Cases often require supportive care, aggressive fluid therapy will be needed to treat dehydration and fluid loss from diarrhoea and vomiting. Renal function and potassium levels should be monitored and if necessary potassium should be supplemented. Patients may also develop a metabolic acidosis in acute pancreatitis or be alkalotic due to vomiting. Should diabetes mellitus develop, this may require treatment with insulin. Further management may be required for respiratory distress, bleeding disorders, renal failure, cardiovascular problems and neurological disorders.

Additionally a whole blood or plasma transfusion can be given with severe disease to replace α-macroglobulins. Albumin also provides oncotic support and limits pancreatic ischaemia and oedema.

For short term use in fulminating pancreatitis, corticosteroids can be given alongside fluids. Long term treatment may lead to unwanted complications.

Long-term treatment

In most patients that have one episode, they may only need to avoid fatty foods. Recurrent hypertriglyceridaemia may need pharmacological intervention.

Prognosis

The disease varies widely and the prognosis can vary from full recovery to death. Generally if the case is an uncomplicated single episode patients will make a good recovery.

Acute Pancreatitis

Introduction

Cats occasionally get the acute necrotizing form seen in dogs, but acute interstitial pancreatitis in seen mainly with systemic toxoplasmosis. Cats mainly get chronic pancreatitis, rather than the acute form. Pyogranulomatous pancreatitis occurs in FIP. Serum amylase and lipase are unreliable (extrahepatic sources and both are excreted by the kidneys). There is usually a high serum glucose and cholesterol, with low serum potassium and calcium present on blood tests. Serum feline tryspin-like immunoreactivity is poorly associated with histopathological diagnosis.

Clinical Signs

Signs are very vaue and may include vomiting, diarrhoea and anorexia.
Acute haemorrhagic pancreatitis may present as shock and collapse.

Diagnosis

In cats it is a much less common disease and so therefore more difficult to diagnose, especially as the clinical signs are so vague. In cats lipase, amylase and Serum trypsin-like immunoreactivity (TLI) have little value. Serum pancreatic lipase immunoreactivity (PLI) is usually raised and cPLI & fPLI look promising as sensitive and specific markers for pancreatic inflammation.

Treatment

Do not starve cats. Intravenous fluid therapy is required and a feeding tube may be placed (risk of hepatic lipidosis if do not eat).


Chronic Pancreatitis

Image of chronic pancreatitis and fibrosis in a cat from Cornell Veterinary Medicine

This chronic, relapsing condition is more common than the acute condition in cats. Fibrosis, ductular ectasia with cyst formation and inflammation will be present on the pancreas. The condition has been associated with hepatic lipidosis, cholangiohepatitis and inflammatory bowel disease.

Clinical Signs

Clinical signs are vague and may include vomiting, diarrhoea, anorexia, lethargy and icterus.

Diagnosis

Blood tests for lipase may be normal or elevated in cats and therfore may or may not be any use. Amylase and Serum trypsin-like immunoreactivity (TLI) are not useful in cats. Serum pancreatic lipase immunoreactivity (PLI) will be raised and cPLI & fPLI look promising as sensitive and specific markers for pancreatic inflammation.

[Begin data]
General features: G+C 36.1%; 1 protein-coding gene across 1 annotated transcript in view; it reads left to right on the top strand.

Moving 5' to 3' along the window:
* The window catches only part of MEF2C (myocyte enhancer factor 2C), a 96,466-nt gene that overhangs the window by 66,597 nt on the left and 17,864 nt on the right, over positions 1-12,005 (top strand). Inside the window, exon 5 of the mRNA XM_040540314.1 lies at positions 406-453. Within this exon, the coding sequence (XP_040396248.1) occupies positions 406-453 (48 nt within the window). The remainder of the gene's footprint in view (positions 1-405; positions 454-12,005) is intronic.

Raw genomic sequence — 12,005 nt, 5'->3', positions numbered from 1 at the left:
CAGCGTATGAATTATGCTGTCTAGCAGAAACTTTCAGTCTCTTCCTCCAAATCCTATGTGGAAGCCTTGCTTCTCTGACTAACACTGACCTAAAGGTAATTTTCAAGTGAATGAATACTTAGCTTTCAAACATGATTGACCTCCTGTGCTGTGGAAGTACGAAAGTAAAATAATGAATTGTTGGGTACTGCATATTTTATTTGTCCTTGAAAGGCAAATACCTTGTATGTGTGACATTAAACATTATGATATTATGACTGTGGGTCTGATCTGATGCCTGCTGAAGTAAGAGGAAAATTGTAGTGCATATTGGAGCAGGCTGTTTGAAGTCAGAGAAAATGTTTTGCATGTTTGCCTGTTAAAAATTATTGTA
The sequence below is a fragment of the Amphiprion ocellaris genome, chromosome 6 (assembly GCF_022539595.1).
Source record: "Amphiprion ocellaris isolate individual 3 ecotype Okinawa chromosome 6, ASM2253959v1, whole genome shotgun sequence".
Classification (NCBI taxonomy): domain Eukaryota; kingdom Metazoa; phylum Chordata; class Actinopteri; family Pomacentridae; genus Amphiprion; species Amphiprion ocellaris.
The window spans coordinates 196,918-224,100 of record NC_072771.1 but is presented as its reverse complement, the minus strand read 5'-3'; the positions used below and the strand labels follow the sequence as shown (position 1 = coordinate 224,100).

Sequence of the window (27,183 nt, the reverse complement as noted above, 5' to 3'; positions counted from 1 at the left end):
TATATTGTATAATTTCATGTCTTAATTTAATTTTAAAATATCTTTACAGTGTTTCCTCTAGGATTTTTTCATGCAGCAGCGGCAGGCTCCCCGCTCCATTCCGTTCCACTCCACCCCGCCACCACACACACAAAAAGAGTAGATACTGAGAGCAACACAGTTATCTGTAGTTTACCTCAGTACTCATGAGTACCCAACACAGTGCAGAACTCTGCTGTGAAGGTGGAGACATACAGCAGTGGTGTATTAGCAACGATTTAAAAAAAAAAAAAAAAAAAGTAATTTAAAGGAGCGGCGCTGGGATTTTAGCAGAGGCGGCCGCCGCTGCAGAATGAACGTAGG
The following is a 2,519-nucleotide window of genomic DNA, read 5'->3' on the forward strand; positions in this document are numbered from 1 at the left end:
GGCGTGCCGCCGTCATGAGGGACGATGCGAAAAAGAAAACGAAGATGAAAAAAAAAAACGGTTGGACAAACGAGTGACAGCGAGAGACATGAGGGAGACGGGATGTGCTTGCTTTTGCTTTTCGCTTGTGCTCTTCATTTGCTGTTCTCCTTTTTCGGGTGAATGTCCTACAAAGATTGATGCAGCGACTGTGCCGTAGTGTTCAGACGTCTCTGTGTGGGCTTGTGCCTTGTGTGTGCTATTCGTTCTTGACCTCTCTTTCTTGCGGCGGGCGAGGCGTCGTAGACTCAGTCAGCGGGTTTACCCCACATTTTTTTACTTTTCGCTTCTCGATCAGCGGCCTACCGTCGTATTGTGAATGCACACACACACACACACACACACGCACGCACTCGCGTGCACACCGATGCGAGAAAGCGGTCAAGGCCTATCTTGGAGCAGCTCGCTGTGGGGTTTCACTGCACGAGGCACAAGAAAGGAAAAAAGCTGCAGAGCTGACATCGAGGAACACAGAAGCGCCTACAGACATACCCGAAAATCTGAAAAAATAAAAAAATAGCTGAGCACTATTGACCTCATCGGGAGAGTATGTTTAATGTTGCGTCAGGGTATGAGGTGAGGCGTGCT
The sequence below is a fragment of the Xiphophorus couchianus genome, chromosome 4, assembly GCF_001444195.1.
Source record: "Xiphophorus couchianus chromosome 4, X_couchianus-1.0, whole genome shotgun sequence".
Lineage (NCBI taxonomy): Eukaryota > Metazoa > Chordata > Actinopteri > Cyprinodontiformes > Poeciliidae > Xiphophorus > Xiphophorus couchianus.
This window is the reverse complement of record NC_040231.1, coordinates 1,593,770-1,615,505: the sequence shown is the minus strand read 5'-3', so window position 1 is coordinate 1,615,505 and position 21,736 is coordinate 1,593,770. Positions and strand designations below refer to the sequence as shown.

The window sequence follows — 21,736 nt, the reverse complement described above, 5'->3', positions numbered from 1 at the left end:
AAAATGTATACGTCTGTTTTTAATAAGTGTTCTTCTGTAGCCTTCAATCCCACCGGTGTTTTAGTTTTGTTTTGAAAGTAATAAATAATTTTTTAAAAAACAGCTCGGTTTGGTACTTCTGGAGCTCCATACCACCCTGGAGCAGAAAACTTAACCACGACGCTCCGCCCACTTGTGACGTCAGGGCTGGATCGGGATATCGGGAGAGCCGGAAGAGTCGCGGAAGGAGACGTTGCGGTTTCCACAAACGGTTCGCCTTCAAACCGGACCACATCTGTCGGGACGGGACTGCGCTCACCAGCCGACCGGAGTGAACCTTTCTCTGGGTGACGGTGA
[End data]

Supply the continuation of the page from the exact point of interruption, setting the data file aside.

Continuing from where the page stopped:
Treatment

Treat the underlying cause if there is one. Treatment may include placing the animal on a low fat diet and giving supportive care such as fluids and analgesia. If the cat is not eating, place a feeding tube as starvation may cause hepatic lipidosis in cats.



Pancreatitis - Cat Learning Resources
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Pancreatitis in cats. Graves, T. K.; Ontario Veterinary Medical Association, Milton, Canada, Ahead of the curve: OVMA Conference Proceedings, 26-28 January, 2006, 2006, pp 158-163



Sample Book Chapters
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Acute Pancreatitis
Clinical Medicine of the Dog and Cat, 2nd edition
Michael Schaer
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References

For further information on feline pancreatitis see: Feline pancreatitis: current concepts and treatment guidelines In Practice article

Blood, D.C. and Studdert, V. P. (1999) Saunders Comprehensive Veterinary Dictionary (2nd Edition), Elsevier Science

Ettinger, S.J. and Feldman, E. C. (2000) Textbook of Veterinary Internal Medicine Diseases of the Dog and Cat Volume 2 (Fifth Edition), W.B. Saunders Company

Ettinger, S.J, Feldman, E.C. (2005) Textbook of Veterinary Internal Medicine (6th edition, volume 2), W.B. Saunders Company

Fossum, T. W. et. al. (2007) Small Animal Surgery (Third Edition), Mosby Elsevier

Hall, E.J, Simpson, J.W. and Williams, D.A. (2005) BSAVA Manual of Canine and Feline Gastroenterology (2nd Edition), BSAVA

Merck & Co (2008) The Merck Veterinary Manual Merial

Nelson, R.W. and Couto, C.G. (2009) Small Animal Internal Medicine (Fourth Edition) Mosby Elsevier

Sturgess, K. (2003) Notes on Feline Internal Medicine Blackwell Publishing

Tilley, L.P. and Smith, F.W.K.(2004) The 5-minute Veterinary Consult (Third edition) Lippincott, Williams & Wilkins